James Dean Cantrell v. Commonwealth of Virginia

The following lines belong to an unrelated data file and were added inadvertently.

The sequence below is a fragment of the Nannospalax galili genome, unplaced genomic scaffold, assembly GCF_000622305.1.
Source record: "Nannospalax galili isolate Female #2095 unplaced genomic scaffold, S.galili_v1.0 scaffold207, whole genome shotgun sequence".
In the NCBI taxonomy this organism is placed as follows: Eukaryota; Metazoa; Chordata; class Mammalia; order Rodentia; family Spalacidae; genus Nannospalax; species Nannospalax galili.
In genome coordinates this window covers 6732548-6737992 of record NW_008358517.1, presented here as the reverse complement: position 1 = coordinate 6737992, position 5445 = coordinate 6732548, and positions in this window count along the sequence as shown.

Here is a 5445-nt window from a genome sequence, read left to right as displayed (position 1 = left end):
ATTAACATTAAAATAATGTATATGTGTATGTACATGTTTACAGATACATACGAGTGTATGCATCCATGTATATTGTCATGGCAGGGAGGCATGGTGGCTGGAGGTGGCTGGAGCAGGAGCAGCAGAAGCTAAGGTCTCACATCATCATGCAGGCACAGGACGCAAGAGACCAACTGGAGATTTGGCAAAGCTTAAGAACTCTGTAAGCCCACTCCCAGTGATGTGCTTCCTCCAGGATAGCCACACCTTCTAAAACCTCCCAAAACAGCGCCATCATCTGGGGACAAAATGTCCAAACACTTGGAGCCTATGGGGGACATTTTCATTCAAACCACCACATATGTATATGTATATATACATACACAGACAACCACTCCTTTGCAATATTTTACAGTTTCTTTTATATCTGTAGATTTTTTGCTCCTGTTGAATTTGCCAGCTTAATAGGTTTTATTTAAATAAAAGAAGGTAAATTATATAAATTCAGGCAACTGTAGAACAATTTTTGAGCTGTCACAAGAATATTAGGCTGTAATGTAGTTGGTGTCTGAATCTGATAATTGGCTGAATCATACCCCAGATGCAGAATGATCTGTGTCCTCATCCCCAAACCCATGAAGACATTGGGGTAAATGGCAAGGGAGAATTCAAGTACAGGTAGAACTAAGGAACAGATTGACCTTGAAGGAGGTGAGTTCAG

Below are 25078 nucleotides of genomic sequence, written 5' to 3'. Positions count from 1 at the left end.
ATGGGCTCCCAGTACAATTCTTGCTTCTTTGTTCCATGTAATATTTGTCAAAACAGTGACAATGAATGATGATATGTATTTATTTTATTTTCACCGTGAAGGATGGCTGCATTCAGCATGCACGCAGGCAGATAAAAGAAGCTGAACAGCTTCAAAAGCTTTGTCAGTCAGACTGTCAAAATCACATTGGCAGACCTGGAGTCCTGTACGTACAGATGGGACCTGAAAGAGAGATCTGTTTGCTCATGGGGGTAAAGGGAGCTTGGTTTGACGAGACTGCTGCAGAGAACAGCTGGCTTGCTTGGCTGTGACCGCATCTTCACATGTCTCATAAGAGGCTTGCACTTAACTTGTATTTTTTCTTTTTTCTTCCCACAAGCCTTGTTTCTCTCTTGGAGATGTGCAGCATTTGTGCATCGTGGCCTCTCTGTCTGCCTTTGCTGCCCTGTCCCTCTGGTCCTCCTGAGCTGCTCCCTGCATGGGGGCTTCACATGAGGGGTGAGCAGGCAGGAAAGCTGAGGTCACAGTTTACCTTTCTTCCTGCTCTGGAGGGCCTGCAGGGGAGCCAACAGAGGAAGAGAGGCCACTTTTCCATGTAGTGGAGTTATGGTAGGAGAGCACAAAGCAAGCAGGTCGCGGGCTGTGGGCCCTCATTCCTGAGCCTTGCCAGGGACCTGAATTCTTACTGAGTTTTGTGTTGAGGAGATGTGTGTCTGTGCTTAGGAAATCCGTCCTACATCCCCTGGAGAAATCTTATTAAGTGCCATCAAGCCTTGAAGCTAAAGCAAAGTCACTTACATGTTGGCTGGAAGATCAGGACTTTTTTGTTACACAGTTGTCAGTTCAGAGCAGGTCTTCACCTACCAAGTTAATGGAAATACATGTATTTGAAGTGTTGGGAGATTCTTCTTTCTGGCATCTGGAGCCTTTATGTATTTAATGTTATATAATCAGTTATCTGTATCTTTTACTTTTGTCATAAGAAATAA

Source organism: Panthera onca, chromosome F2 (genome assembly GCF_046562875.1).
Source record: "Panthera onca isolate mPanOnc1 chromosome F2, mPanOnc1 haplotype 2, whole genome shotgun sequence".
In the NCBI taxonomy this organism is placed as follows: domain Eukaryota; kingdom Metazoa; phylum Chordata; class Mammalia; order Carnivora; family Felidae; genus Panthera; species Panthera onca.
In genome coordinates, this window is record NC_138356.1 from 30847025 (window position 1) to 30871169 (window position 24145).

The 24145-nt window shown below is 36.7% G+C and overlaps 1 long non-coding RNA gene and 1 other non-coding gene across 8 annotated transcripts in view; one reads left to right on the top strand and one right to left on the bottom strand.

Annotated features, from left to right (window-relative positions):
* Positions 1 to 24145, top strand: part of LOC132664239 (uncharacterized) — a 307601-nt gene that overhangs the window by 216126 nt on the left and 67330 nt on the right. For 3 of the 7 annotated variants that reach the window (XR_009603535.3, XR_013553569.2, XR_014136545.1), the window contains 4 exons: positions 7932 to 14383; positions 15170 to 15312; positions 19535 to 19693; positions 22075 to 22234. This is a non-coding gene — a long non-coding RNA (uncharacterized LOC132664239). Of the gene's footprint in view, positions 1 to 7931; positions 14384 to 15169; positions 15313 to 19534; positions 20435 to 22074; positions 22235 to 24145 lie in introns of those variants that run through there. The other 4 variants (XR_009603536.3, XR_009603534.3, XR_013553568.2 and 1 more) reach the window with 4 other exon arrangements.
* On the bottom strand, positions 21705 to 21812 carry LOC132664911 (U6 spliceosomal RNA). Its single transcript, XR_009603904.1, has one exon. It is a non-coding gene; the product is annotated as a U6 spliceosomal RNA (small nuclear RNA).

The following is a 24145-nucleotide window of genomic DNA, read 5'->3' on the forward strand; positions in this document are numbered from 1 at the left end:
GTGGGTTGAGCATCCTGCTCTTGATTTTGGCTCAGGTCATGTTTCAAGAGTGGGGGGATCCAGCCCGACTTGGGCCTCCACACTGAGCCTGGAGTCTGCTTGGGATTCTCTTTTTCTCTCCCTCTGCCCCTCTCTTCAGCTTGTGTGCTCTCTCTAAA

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PUBLISHED COURT OF APPEALS OF VIRGINIA Present: Judges Humphreys, Petty and AtLee Argued at Lexington, Virginia JAMES DEAN CANTRELL v. Record No. 1805-14-3 OPINION BY JUDGE ROBERT J. HUMPHREYS JULY 28, 2015 COMMONWEALTH OF VIRGINIA FROM THE CIRCUIT COURT OF TAZEWELL COUNTY Jack S. Hurley, Jr., Judge Robert M. Galumbeck (Galumbeck, Dennis & Kegley, on brief), for appellant. Victoria Johnson, Assistant Attorney General (Mark R. Herring, Attorney General, on brief), for appellee. James Dean Cantrell (“Cantrell”) appeals the ruling of the Circuit Court of Tazewell County (the “trial court”) denying his motion to suppress the evidence recovered as a result of a police inventory search related to his indictments for possession of cocaine and methamphetamine. Specifically, Cantrell argues that the inventory search was not performed pursuant to standard police procedures and was merely pretext for an improper investigatory search. I. BACKGROUND In reviewing a trial court’s denial of a motion to suppress, “we determine whether the accused has met his burden to show that the trial court’s ruling, when the evidence is viewed in the light most favorable to the Commonwealth, was reversible error.” Roberts v. Commonwealth, 55 Va. App. 146, 150, 684 S.E.2d 824, 826 (2009). This Court is “bound by the trial court’s findings of historical fact unless ‘plainly wrong’ or without evidence to support them and we give due weight to the inferences drawn from those facts by resident judges and local law enforcement officers.” McGee v. Commonwealth, 25 Va. App. 193, 198, 487 S.E.2d 259, 261 (1997) (en banc). “However, we consider de novo whether those facts implicate the Fourth Amendment and, if so, whether the officers unlawfully infringed upon an area protected by the Fourth Amendment.” Hughes v. Commonwealth, 31 Va. App. 447, 454, 524 S.E.2d 155, 159 (2000) (en banc). So viewed, the record establishes that on the night of March 27, 2012, Officer Millard McGhee (“Officer McGhee”) of the Richlands Police Department (“RPD”) conducted a traffic stop of Cantrell for failure to stop at a stop sign. After Cantrell failed a field sobriety test, Officer McGhee placed Cantrell under arrest for driving under the influence (“DUI”) and transported him to Clinch Valley Hospital to have his blood drawn. Cantrell’s blue Chevy pickup truck was towed from the scene immediately after his arrest. Pursuant to RPD policy, one of the two towing service companies used by RPD towed the truck “straight from the scene to the police department.” Because Cantrell had wood furrier strips and tools in the back of the vehicle, the truck was stored in the RPD’s open bay gym, instead of the uncovered lot, to protect Cantrell’s property. Officer McGhee conducted the inventory search of Cantrell’s truck the next morning because, by the time he finished processing Cantrell’s DUI, McGhee’s shift was complete. When Officer McGhee conducted the inventory search of Cantrell’s truck the next day, he listed any potentially valuable items and contraband on a sheet of notebook paper that was added to the case file. Officer McGhee also took photographs of the items in the truck. Given that “the interior [of the truck] had a lot of garbage,” Officer McGhee did not document every single item because doing so would be impractical. During the search, Officer McGhee discovered a glass pipe underneath the driver’s seat containing methamphetamine and another -2- glass pipe in a pair of tan shorts behind the seat containing cocaine. Additionally, Officer McGhee found two oval blue pills in a “black toboggan” rolled up in a suitcase behind the seat. The pills were later identified as Oxycodone. Cantrell was indicted for possession of methamphetamine, possession of cocaine, and possession of Oxycodone. Cantrell moved to suppress the evidence seized in the inventory search arguing that the search was invalid because it was merely pretext concealing an investigatory motive. At the suppression hearing, the Commonwealth presented evidence that the RPD has a written policy making it mandatory for police to impound vehicles involved in DUI arrests. The reason for this policy is to “protect the safety of our officers as well as the property of the offenders.” The RPD does not have a written policy detailing the method by which an officer must conduct the inventory search. Officer McGhee did not receive any training from the department “on how to conduct a[n inventory] search.” Lieutenant Richard Brown (“Lieutenant Brown”) of the RPD, who supervised the inventory search of Cantrell’s truck, explained that it is “up to the individual officer how they conduct the inventory [search].” However, the RPD uses a “standard state police issued” impound form and officers have a form for lost or seized property when an item is seized, which is used for all found property. Officers usually prepare lists of items found during an inventory search on notebook paper, which are added to the case file and filed “with the Clerk or with the court.” Officer McGhee testified that “[b]ased on his training and experience,” his “standard procedure” was to check for contraband and hazards during an inventory search and to search for any valuables that could “come up missing from the vehicle.” When asked specifically if contraband was one of the items Officer McGhee was looking for during an inventory search, he -3- responded, “[c]ontraband is one of the things I’m looking for.” When Officer McGhee seizes an item, he prepares a receipt for the property, which is placed in the case file. After the hearing, the trial court issued a letter opinion suppressing the Oxycodone evidence, but denying Cantrell’s motion to suppress the evidence as it related to the glass pipes containing methamphetamine and cocaine. The trial court suppressed the Oxycodone evidence, holding that because there was no departmental policy regarding opening closed containers during an inventory search, the police violated the Fourth Amendment when they opened the suitcase containing the black toboggan hat and the Oxycodone pills. However, the trial court noted that “the RPD’s search of [Cantrell’s] vehicle was just standardized enough to permit the inclusion of items found in his vehicle, which were not located in closed containers.” Thus, the trial court declined to suppress the cocaine and methamphetamine evidence, concluding “that the procedures outlined by both Officer McGhee and Lieutenant Brown, when taken in totality, provide a passable standard for officers to follow when conducting an inventory search.” Cantrell then entered conditional guilty pleas to possession of cocaine and methamphetamine, preserving his right to appeal the trial court’s partial denial of his motion to suppress the evidence. II. ANALYSIS A. The Community Caretaker Exception to the Search Warrant Requirement Searches and seizures conducted without a warrant are presumptively invalid. See Minnesota v. Dickerson, 508 U.S. 366, 372 (1993). However, there are a number of functions that police routinely perform that are outside of their duty to investigate crimes and apprehend those suspected of committing them. These functions are broadly referred to as the “community caretaking” functions of the police. Because these functions do not involve the investigation of criminal activity, when they are properly performed by the police, a search warrant may not be -4- necessary when these community caretaking functions are being carried out. One such exception to the general rule requiring a search warrant is when an inventory search of an impounded vehicle is conducted in accord with the policy considerations recognized by the United States Supreme Court in South Dakota v. Opperman, 428 U.S. 364 (1976), and Cady v. Dombrowski, 413 U.S. 433 (1973). See King v. Commonwealth, 39 Va. App. 306, 309, 572 S.E.2d 518, 520 (2002). “Those policy considerations include: 1) the protection of the owner’s property while it remains in police custody, 2) the protection of police against claims or disputes concerning lost or stolen property, and 3) protection of the public and the police from physical danger.” Williams v. Commonwealth, 42 Va. App. 723, 730, 594 S.E.2d 305, 309 (2004). Because this exception to the Fourth Amendment’s warrant requirement is based upon “the need to protect the owner’s property, to protect the police against claims of lost or stolen property, to protect the police from physical danger, and to protect the public from dangerous instrumentalities or substances that may be pilfered from an impounded vehicle,” and is not for investigatory purposes, such a search is not unreasonable within the meaning of the Fourth Amendment. Reese v. Commonwealth, 220 Va. 1035, 1039, 265 S.E.2d 746, 749 (1980) (citations omitted). Therefore, contraband or other evidence of crime discovered during a properly conducted inventory search may be seized without a warrant and introduced into evidence at trial. Id. However, this exception to the warrant requirement is not without limitations. Under the community caretaker exception, the police may conduct a warrantless inventory search of a vehicle only if the following conditions are met: “1) the vehicle must be lawfully impounded; 2) the impoundment and subsequent search must be conducted pursuant to standard police procedures; and 3) the impoundment and subsequent search must not be a pretextual surrogate for an improper investigatory motive.” Williams, 42 Va. App. at 731, 594 S.E.2d at 309. -5- Cantrell does not deny that the vehicle was lawfully impounded following his arrest for DUI. Thus, the only issue on appeal is whether the inventory search was conducted pursuant to “standard police procedures,” and if it was, whether the impoundment and search were not merely pretext for an “improper investigatory motive.” B. Standardized Police Procedure Although standardized criteria relating to inventory searches are “often codified by a police department into a uniform inventory-search policy,” Banks v. United States, 482 F.3d 733, 739 (4th Cir. 2007), “‘[t]he existence of . . . [standardized criteria] may be proven by reference to either rules and regulations or testimony regarding standard practices,’” Matthews v. United States, 591 F.3d 230, 235 (4th Cir. 2009) (quoting United States v. Thompson, 29 F.3d 62, 65 (2d Cir. 1994)). To justify a warrantless search, the standardized criteria must sufficiently limit a searching officer’s discretion to prevent his search from becoming “a ruse for a general rummaging in order to discover incriminating evidence.” Florida v. Wells, 495 U.S. 1, 4 (1990). Policies must provide officers discretion only to the extent necessary to effectuate the purposes of an inventory search—otherwise inventory searches could devolve into “‘a purposeful and general means of discovering evidence of crime.’” Id. (quoting Colorado v. Bertine, 479 U.S. 367, 376 (1987) (Blackmun, J., concurring)). Thus, an inventory search that is conducted pursuant to standardized procedures is valid “so long as the purpose of the inventory is . . . not to gather incriminating evidence against the owner.” United States v. Brown, 787 F.2d 929, 932 (4th Cir. 1986). Although there is no binding precedent in Virginia that addresses the adequacy of standardized procedures necessary to satisfy the community caretaker exception, there is an unpublished opinion of this Court and an unreported case from the United States District Court for the Western District of Virginia that are instructive for a factual comparison. -6- First, in Commonwealth v. Hudgins, No. 1513-12-1, 2013 Va. App. LEXIS 24 (Va. Ct. App. Jan. 22, 2013), this Court held an inventory search to be valid because the vehicle was impounded and searched pursuant to standard police procedures. In reaching its decision, this Court reasoned that the record established the police department had a policy establishing that inventory searches would be performed when a vehicle was towed to a private lot or impound. Id. at *5-6. The policy also required the officer conducting the inventory search to complete a “piece of paper” noting the contents of the vehicle and any damage to it. Id. Unlike the police department in Hudgins which made it mandatory for an officer to complete a “piece of paper” documenting the contents of the vehicle, no such policy existed at the RPD. Officer McGhee testified that his own standard procedure was to write down some of the items of the inventory “on a note pad or things that [he] could keep with [his] case notes,” but the RPD did not endorse this procedure as mandatory. In United States v. Carroll, 2012 U.S. Dist. LEXIS 131000 (W.D. Va. Sept. 12, 2012), the United States District Court for the Western District of Virginia analyzed several cases from the Fourth Circuit addressing the adequacy of standardized procedures in determining the ultimate issue of whether an inventory search was conducted in good faith. The district court concluded that [t]he mandatory inventory search policy promulgated by the Virginia Department of State Police appropriately sets forth standardized procedures and search criteria that adequately restricted [the officer’s] discretion in conducting the inventory search of defendant’s vehicle. Furthermore, [the officer] performed the inventory search in good faith and not as a pretext for an unconstitutional investigatory search. Id. at *16 (emphasis added). Specifically, the department policy required the inventory search to be “conducted promptly, generally at the scene of the arrest, after there is a lawful basis to have custody of the vehicle, in a reasonable manner, and with a careful examination of the exterior -7- and interior of the vehicle, including the engine, trunk, and any containers that might contain property” and that “an SP-158 Form be completed during the inventory search.” Id. In this case, unlike the Virginia Department of State Police in Carroll which had a detailed mandatory inventory search policy and required forms, the RPD has a “policy regarding when [they] impound and when [they] don’t impound and inventory searches, but [does not] have a direct policy that states [the officers] have to conduct the inventory search in a certain manner.” Officer McGhee, who conducted the search of Cantrell’s vehicle, did not receive any training from the department “on how to conduct a[n inventory] search.” Additionally, the police department in Carroll utilized standard forms that were mandatory when conducting an inventory search, while the RPD had a standard impound form, but no policy requiring officers to use the form during inventory searches. In further contrast to the police department in Carroll which had “standardized procedures and search criteria that adequately restricted [the officer’s] discretion in conducting inventory searches,” Carroll, 2012 U.S. Dist. LEXIS 131000, at *26, Lieutenant Brown, who supervised the inventory search of Cantrell’s truck, explained that it is “up to the individual officer how they conduct the inventory [search].” Unlike the police departments in Hudgins and Carroll which had mandatory policies governing how inventory searches were to be performed, the RPD had no mandatory policy whatsoever. Instead, the RPD gave individual officers unfettered discretion in the manner in which they conducted an inventory search, a practice that is inapposite to the underlying principles of the community caretaker exception. Thus, we find no support in the record for the trial court’s conclusion that RPD’s inventory search policy “was just standardized enough” to pass muster under the second prong of Williams. Therefore, because the inventory search of Cantrell’s truck was not conducted pursuant to any standardized procedures that would limit -8- officer discretion in any way, the community caretaker exception to the warrant requirement does not apply to the inventory search of Cantrell’s vehicle. C. Pretext for Improper Investigatory Motive Cantrell also argues that the search was merely pretext for an improper investigatory search. We also agree with his argument in this regard. While it is true that “inventory searches are not ‘unreasonable’ within the meaning of the Fourth Amendment . . . the inventory exception does not apply when the inventory is merely ‘a pretext concealing an investigatory police motive.” Reese, 220 Va. at 1039, 265 S.E.2d at 749 (quoting Opperman, 428 U.S. at 376). First, as proof of investigatory intent, Cantrell points to Officer McGhee’s statement that when conducting an inventory search, he looks for contraband. Officer McGhee testified that “[b]ased on his training and experience,” his “standard procedure” was to check for contraband and hazards during an inventory search and to search for any valuables that could “come up missing from the vehicle.” Despite the fact that these purported reasons reference some of the underlying principles of the community caretaker’s exception, when asked specifically to clarify if contraband was one of the things Officer McGhee was looking for during the inventory search, he responded, “[c]ontraband is one of the things I’m looking for.” This glaring admission proves that Officer McGhee’s search of Cantrell’s vehicle was not for the benign purposes underlying the community caretaker exception; instead, one of his reasons for performing the inventory search was to improperly search for contraband and other evidence of crime. Cantrell next contends that the fact that there was no time limit on when the inventory search was to be conducted after the impoundment of the vehicle is further evidence of Officer McGhee’s investigative intent. It is well established that “[o]bjective reasonableness remains the linchpin of determining the validity of action taken under the community caretaker doctrine. Moreover, the reasonableness of a search depends on the facts and circumstances of each case.” -9- King, 39 Va. App. at 312, 572 S.E.2d at 521 (citations omitted). In this case, the officer’s decision to tow Cantrell’s truck to the police station and store it in the open bay gym overnight was reasonable under the circumstances. After Cantrell’s arrest for DUI, his blue Chevy pickup truck was towed “straight from the scene to the police department.” Because Cantrell had wood furrier strips and potentially valuable tools in the back of the vehicle, the truck was stored in the department’s open bay gym, instead of the uncovered lot, to protect Cantrell’s property. Officer McGhee conducted the inventory search of Cantrell’s truck the next morning because, by the time he finished processing Cantrell’s DUI, McGhee’s shift was complete. The slight delay in conducting the inventory search was reasonable in light of the circumstances and does not suggest bad faith or improper investigative intent on the part of Officer McGhee. See also Murphy v. United States, 552 F.2d 405, 412-13 (4th Cir. 2009) (holding officer’s decision to complete the inventory search after the vehicle was towed to the sheriff’s department was “entirely reasonable under the circumstances” given the traffic stop occurred in the early morning hours along a busy highway). Cantrell also claims that the incomplete inventory list Officer McGhee prepared on notebook paper suggests the inventory search was merely pretext. We also find this argument is without merit. When Officer McGhee conducted the inventory search of Cantrell’s truck the next day, he noted any potentially valuable items and contraband on a sheet of notebook paper that was added to the case file. Given that “the interior [of the truck] had a lot of garbage,” Officer McGhee did not document every single item because doing so would be impractical. The Fourth Circuit has held “[a]ny omissions from the inventory list created from the search of [the defendant’s] car were not sufficient to create an inference of bad faith on the part of police.” United States v. Stanley, 4 F. App’x 148, 150 (4th Cir. 2001). - 10 - Therefore, while the timing of the inventory search and the incomplete inventory list do not establish that the search here was pretextual, Officer McGhee’s admission that searching for contraband was one of the purposes for performing the inventory search clearly establishes that the inventory search of Cantrell’s vehicle was conducted with an improper investigatory motive in violation of the United States Supreme Court’s holding in Wells and this Court’s holding in Williams. III. CONCLUSION Because we conclude that the inventory search was not performed pursuant to any standardized police procedures of the RPD, and was instead conducted in a manner determined by Officer McGhee’s sole and unfettered discretion and also because the search was conducted with an investigatory motive that is inconsistent with the purpose of the community caretaker doctrine, we reverse the trial court’s denial of Cantrell’s motion to suppress the evidence obtained from the inventory search and remand for a new trial consistent with our analysis and holding if the Commonwealth is so advised. Reversed and remanded. - 11 -